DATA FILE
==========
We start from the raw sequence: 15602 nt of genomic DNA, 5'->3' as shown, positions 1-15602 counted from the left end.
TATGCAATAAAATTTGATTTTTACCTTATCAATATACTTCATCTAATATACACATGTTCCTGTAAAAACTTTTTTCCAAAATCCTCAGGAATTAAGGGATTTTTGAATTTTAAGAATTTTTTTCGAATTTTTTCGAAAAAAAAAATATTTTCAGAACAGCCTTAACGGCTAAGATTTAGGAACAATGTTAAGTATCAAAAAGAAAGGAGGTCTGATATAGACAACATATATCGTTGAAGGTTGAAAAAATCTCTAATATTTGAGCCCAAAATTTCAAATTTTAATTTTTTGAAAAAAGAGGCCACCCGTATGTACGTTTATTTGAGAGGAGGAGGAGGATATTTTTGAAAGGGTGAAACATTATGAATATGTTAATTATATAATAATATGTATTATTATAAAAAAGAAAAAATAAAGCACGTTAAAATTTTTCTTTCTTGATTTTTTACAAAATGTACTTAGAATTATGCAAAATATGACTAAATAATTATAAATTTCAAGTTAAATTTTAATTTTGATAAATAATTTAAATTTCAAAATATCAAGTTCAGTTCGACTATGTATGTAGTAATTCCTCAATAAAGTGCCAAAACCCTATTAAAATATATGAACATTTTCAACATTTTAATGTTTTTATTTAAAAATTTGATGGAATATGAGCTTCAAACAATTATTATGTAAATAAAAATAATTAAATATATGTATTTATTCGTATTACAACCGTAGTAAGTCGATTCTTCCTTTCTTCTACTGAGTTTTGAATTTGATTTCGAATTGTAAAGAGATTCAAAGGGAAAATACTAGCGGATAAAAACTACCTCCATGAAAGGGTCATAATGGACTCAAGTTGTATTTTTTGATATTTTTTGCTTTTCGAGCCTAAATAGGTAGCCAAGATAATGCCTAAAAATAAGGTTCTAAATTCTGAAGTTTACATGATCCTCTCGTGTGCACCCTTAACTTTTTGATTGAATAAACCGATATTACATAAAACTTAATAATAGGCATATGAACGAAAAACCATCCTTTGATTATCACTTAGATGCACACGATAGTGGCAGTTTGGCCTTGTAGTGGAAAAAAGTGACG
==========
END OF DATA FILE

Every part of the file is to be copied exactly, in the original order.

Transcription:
We start from the raw sequence: 15602 nt of genomic DNA, 5'->3' as shown, positions 1-15602 counted from the left end.
TATGCAATAAAATTTGATTTTTACCTTATCAATATACTTCATCTAATATACACATGTTCCTGTAAAAACTTTTTTCCAAAATCCTCAGGAATTAAGGGATTTTTGAATTTTAAGAATTTTTTTCGAATTTTTTCGAAAAAAAAAATATTTTCAGAACAGCCTTAACGGCTAAGATTTAGGAACAATGTTAAGTATCAAAAAGAAAGGAGGTCTGATATAGACAACATATATCGTTGAAGGTTGAAAAAATCTCTAATATTTGAGCCCAAAATTTCAAATTTTAATTTTTTGAAAAAAGAGGCCACCCGTATGTACGTTTATTTGAGAGGAGGAGGAGGATATTTTTGAAAGGGTGAAACATTATGAATATGTTAATTATATAATAATATGTATTATTATAAAAAAGAAAAAATAAAGCACGTTAAAATTTTTCTTTCTTGATTTTTTACAAAATGTACTTAGAATTATGCAAAATATGACTAAATAATTATAAATTTCAAGTTAAATTTTAATTTTGATAAATAATTTAAATTTCAAAATATCAAGTTCAGTTCGACTATGTATGTAGTAATTCCTCAATAAAGTGCCAAAACCCTATTAAAATATATGAACATTTTCAACATTTTAATGTTTTTATTTAAAAATTTGATGGAATATGAGCTTCAAACAATTATTATGTAAATAAAAATAATTAAATATATGTATTTATTCGTATTACAACCGTAGTAAGTCGATTCTTCCTTTCTTCTACTGAGTTTTGAATTTGATTTCGAATTGTAAAGAGATTCAAAGGGAAAATACTAGCGGATAAAAACTACCTCCATGAAAGGGTCATAATGGACTCAAGTTGTATTTTTTGATATTTTTTGCTTTTCGAGCCTAAATAGGTAGCCAAGATAATGCCTAAAAATAAGGTTCTAAATTCTGAAGTTTACATGATCCTCTCGTGTGCACCCTTAACTTTTTGATTGAATAAACCGATATTACATAAAACTTAATAATAGGCATATGAACGAAAAACCATCCTTTGATTATCACTTAGATGCACACGATAGTGGCAGTTTGGCCTTGTAGTGGAAAAAAGTGACG